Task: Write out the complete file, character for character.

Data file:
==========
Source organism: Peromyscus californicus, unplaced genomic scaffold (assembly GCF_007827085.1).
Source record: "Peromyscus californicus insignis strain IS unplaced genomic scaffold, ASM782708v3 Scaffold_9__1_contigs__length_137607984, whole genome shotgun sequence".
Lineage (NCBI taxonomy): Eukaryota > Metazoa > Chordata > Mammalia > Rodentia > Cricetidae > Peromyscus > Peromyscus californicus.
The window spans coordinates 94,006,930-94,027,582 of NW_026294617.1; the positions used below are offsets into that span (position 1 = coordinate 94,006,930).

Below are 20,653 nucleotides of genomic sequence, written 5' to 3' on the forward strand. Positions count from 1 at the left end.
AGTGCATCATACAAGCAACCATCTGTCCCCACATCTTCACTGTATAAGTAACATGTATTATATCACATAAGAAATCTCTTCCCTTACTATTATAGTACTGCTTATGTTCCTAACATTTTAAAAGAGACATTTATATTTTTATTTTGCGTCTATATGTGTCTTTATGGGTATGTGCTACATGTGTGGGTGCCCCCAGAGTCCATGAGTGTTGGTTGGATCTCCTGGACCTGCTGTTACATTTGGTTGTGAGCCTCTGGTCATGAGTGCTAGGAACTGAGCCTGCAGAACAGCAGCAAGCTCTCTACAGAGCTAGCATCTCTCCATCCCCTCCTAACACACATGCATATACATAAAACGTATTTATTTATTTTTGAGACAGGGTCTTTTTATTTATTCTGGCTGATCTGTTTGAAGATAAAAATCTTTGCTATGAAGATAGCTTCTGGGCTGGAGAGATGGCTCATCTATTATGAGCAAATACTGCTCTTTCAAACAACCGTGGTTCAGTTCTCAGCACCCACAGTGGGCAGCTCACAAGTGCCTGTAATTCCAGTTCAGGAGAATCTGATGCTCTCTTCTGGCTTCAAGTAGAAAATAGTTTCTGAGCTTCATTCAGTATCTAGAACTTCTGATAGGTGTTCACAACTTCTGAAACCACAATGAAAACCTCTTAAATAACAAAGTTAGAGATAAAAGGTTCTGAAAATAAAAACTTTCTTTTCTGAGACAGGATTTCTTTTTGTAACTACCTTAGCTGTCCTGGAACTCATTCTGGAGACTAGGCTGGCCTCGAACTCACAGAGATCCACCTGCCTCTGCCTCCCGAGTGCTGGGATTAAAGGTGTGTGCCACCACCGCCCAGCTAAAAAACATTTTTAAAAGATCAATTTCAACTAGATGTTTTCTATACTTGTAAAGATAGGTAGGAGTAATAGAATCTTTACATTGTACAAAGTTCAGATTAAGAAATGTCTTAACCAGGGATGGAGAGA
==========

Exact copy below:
Source organism: Peromyscus californicus, unplaced genomic scaffold (assembly GCF_007827085.1).
Source record: "Peromyscus californicus insignis strain IS unplaced genomic scaffold, ASM782708v3 Scaffold_9__1_contigs__length_137607984, whole genome shotgun sequence".
Lineage (NCBI taxonomy): Eukaryota > Metazoa > Chordata > Mammalia > Rodentia > Cricetidae > Peromyscus > Peromyscus californicus.
The window spans coordinates 94,006,930-94,027,582 of NW_026294617.1; the positions used below are offsets into that span (position 1 = coordinate 94,006,930).

Below are 20,653 nucleotides of genomic sequence, written 5' to 3' on the forward strand. Positions count from 1 at the left end.
AGTGCATCATACAAGCAACCATCTGTCCCCACATCTTCACTGTATAAGTAACATGTATTATATCACATAAGAAATCTCTTCCCTTACTATTATAGTACTGCTTATGTTCCTAACATTTTAAAAGAGACATTTATATTTTTATTTTGCGTCTATATGTGTCTTTATGGGTATGTGCTACATGTGTGGGTGCCCCCAGAGTCCATGAGTGTTGGTTGGATCTCCTGGACCTGCTGTTACATTTGGTTGTGAGCCTCTGGTCATGAGTGCTAGGAACTGAGCCTGCAGAACAGCAGCAAGCTCTCTACAGAGCTAGCATCTCTCCATCCCCTCCTAACACACATGCATATACATAAAACGTATTTATTTATTTTTGAGACAGGGTCTTTTTATTTATTCTGGCTGATCTGTTTGAAGATAAAAATCTTTGCTATGAAGATAGCTTCTGGGCTGGAGAGATGGCTCATCTATTATGAGCAAATACTGCTCTTTCAAACAACCGTGGTTCAGTTCTCAGCACCCACAGTGGGCAGCTCACAAGTGCCTGTAATTCCAGTTCAGGAGAATCTGATGCTCTCTTCTGGCTTCAAGTAGAAAATAGTTTCTGAGCTTCATTCAGTATCTAGAACTTCTGATAGGTGTTCACAACTTCTGAAACCACAATGAAAACCTCTTAAATAACAAAGTTAGAGATAAAAGGTTCTGAAAATAAAAACTTTCTTTTCTGAGACAGGATTTCTTTTTGTAACTACCTTAGCTGTCCTGGAACTCATTCTGGAGACTAGGCTGGCCTCGAACTCACAGAGATCCACCTGCCTCTGCCTCCCGAGTGCTGGGATTAAAGGTGTGTGCCACCACCGCCCAGCTAAAAAACATTTTTAAAAGATCAATTTCAACTAGATGTTTTCTATACTTGTAAAGATAGGTAGGAGTAATAGAATCTTTACATTGTACAAAGTTCAGATTAAGAAATGTCTTAACCAGGGATGGAGAGA